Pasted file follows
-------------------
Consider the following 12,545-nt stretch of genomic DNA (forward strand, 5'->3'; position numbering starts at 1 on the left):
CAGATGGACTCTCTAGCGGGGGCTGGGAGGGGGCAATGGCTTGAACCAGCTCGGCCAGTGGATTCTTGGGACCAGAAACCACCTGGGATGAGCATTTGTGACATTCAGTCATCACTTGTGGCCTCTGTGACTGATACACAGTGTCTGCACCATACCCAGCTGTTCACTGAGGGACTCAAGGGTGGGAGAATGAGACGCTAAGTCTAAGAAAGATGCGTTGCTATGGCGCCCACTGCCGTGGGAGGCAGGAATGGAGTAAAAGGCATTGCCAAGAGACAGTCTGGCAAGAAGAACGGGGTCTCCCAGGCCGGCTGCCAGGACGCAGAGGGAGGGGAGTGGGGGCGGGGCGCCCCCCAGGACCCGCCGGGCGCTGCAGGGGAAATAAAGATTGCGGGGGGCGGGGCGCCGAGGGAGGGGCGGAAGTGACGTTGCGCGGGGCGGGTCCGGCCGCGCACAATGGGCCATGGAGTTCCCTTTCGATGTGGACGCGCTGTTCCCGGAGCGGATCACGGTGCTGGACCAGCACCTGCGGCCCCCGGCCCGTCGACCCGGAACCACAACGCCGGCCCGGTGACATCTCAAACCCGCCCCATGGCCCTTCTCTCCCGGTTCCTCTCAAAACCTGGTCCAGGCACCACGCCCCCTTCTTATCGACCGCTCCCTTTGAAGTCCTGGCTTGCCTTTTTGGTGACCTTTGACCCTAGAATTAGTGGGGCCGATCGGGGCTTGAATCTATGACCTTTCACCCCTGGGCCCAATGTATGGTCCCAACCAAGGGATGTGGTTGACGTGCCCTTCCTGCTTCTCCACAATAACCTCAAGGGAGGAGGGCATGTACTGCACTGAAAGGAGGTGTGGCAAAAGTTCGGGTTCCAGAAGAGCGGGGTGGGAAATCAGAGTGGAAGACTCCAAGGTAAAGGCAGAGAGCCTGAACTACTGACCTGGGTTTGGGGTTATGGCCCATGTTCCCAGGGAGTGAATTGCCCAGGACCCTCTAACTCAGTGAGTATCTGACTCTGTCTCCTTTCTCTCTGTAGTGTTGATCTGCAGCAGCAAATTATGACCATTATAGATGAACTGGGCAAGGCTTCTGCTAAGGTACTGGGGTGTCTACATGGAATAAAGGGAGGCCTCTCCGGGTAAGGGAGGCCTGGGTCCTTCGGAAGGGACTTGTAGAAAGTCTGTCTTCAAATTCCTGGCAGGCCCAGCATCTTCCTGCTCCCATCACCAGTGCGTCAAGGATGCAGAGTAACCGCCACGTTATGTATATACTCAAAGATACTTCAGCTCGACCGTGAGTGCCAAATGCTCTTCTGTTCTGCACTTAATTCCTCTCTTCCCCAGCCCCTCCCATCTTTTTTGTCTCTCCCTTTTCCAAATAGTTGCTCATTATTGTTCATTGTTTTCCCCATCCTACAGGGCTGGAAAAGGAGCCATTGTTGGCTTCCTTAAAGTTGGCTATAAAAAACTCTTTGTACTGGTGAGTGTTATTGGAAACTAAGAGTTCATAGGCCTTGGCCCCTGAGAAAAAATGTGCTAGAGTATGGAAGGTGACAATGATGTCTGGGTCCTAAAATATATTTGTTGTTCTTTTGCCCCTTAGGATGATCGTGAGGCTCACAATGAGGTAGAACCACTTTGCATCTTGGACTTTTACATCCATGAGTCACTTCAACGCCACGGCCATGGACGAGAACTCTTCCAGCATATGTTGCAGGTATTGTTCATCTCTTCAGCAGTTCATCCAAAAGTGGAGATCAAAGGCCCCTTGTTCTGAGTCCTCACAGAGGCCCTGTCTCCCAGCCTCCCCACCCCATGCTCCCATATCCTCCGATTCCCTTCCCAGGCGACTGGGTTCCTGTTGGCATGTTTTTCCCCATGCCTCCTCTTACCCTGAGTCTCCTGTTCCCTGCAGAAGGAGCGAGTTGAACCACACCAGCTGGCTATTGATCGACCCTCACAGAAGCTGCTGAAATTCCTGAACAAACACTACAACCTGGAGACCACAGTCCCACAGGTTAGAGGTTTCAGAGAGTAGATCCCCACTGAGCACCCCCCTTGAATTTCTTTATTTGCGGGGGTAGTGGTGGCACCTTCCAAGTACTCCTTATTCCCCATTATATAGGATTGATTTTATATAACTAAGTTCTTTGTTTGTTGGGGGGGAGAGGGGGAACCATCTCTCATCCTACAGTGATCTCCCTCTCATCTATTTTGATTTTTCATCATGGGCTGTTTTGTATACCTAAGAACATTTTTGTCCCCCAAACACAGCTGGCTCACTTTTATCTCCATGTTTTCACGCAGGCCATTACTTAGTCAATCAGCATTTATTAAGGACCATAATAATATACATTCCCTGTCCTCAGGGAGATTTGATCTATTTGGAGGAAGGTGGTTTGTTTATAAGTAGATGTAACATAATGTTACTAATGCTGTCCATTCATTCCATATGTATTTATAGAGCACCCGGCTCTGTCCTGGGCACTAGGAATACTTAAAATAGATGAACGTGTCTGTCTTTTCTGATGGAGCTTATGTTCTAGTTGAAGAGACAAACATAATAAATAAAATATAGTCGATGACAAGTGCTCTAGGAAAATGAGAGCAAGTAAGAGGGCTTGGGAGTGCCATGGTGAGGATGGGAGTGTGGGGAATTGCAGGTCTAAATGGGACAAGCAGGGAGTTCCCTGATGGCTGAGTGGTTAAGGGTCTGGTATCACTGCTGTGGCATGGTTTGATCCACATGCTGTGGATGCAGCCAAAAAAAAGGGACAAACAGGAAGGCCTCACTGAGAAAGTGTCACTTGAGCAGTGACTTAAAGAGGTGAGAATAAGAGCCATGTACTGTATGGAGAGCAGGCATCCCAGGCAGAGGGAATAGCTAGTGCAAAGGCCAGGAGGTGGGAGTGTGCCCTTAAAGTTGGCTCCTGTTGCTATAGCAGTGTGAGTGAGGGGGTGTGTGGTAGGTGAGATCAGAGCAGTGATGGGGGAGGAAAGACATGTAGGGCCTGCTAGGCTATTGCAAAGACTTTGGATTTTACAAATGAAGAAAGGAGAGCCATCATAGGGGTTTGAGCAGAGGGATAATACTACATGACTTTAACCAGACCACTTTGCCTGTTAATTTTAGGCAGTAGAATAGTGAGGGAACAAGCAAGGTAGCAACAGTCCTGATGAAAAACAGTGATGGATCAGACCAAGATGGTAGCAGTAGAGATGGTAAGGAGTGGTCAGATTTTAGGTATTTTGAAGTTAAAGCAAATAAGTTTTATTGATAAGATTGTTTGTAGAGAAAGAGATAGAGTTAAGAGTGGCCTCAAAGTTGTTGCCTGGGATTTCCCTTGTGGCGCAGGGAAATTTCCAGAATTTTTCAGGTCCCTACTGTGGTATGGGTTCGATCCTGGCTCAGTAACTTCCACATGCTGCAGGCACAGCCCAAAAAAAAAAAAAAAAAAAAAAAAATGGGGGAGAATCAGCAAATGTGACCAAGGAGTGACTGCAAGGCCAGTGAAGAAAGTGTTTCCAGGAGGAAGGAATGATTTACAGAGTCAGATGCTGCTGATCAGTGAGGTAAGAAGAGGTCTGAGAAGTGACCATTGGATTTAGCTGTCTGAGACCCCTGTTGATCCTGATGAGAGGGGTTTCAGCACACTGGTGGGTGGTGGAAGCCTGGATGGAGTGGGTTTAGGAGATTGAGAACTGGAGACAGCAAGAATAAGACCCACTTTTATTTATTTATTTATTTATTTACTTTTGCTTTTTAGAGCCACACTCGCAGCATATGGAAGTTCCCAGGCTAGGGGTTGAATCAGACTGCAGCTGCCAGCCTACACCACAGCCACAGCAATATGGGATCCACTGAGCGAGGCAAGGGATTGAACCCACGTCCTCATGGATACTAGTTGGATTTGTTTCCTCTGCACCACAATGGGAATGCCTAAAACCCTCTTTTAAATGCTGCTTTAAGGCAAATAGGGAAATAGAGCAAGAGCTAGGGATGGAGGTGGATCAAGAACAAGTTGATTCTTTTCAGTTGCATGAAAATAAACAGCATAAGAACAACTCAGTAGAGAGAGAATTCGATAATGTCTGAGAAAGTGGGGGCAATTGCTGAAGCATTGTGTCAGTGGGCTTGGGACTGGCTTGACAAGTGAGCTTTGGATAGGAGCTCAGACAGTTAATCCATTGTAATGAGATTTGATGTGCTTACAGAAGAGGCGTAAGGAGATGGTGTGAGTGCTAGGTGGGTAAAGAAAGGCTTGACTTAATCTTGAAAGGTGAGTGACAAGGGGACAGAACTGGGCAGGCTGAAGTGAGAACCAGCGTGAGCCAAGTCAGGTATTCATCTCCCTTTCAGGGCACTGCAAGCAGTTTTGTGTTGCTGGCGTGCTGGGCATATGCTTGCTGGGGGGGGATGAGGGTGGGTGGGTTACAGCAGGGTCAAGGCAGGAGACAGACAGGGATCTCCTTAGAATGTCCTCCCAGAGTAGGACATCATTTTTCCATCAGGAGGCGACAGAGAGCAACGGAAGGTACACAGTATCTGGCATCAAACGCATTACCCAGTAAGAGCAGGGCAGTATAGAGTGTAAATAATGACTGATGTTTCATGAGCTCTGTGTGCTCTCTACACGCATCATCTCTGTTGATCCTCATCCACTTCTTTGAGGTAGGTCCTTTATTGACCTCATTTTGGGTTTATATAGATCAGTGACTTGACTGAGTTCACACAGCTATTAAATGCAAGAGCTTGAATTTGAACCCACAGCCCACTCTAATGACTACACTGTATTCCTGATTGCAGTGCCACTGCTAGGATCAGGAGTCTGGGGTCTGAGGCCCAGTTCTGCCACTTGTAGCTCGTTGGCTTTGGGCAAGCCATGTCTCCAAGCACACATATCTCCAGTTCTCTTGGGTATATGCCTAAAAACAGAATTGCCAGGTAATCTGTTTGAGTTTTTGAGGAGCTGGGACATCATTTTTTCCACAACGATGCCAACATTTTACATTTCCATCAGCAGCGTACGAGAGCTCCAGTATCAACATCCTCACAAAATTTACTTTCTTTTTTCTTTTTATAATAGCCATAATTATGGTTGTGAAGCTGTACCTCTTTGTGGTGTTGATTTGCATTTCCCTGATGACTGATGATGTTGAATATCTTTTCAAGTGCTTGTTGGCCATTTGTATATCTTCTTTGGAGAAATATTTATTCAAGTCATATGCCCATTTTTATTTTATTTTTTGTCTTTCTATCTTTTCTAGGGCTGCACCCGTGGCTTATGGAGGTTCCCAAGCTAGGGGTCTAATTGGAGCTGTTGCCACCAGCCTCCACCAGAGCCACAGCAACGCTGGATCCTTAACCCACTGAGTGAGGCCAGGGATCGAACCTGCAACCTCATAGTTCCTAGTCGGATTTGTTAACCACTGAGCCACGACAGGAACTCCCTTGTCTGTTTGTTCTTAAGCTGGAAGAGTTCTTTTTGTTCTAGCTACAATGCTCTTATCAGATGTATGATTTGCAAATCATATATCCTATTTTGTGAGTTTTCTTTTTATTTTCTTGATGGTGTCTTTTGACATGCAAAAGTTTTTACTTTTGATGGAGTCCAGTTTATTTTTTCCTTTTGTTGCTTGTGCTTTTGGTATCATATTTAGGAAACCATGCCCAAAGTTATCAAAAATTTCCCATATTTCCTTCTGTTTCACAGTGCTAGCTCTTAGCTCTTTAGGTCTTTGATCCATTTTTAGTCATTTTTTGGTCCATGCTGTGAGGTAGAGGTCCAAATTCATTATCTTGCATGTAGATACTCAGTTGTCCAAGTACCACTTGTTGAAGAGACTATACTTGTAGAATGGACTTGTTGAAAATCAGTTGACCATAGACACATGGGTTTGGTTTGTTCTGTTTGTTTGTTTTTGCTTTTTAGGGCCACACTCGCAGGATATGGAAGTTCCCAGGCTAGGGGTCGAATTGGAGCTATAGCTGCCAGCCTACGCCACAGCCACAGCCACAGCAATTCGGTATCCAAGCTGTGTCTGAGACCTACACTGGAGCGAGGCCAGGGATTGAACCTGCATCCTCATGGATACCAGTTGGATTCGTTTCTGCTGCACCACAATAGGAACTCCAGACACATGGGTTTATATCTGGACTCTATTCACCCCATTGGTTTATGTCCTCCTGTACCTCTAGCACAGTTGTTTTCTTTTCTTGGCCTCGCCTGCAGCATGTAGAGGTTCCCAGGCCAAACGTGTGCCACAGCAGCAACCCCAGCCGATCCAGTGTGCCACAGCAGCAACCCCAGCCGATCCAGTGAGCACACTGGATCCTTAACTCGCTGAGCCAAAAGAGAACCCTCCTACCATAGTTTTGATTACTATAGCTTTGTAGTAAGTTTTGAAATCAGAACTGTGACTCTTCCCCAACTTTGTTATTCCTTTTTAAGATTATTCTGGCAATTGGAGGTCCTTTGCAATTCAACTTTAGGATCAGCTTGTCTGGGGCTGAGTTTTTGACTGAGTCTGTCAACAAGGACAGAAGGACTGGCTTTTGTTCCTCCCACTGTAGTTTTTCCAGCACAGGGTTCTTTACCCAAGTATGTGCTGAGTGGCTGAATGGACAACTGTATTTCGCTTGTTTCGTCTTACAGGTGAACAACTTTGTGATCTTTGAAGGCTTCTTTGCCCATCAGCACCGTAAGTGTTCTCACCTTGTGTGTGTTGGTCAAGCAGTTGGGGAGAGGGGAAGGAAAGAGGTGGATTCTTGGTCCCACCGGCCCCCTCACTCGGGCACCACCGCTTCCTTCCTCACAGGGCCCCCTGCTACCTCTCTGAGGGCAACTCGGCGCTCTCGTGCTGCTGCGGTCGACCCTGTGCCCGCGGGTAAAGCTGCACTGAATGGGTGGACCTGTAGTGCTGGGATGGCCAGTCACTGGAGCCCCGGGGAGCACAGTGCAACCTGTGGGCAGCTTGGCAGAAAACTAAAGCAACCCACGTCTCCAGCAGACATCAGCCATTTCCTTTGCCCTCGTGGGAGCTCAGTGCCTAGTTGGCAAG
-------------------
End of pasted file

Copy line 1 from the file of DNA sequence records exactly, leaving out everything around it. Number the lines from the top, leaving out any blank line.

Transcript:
Consider the following 12,545-nt stretch of genomic DNA (forward strand, 5'->3'; position numbering starts at 1 on the left):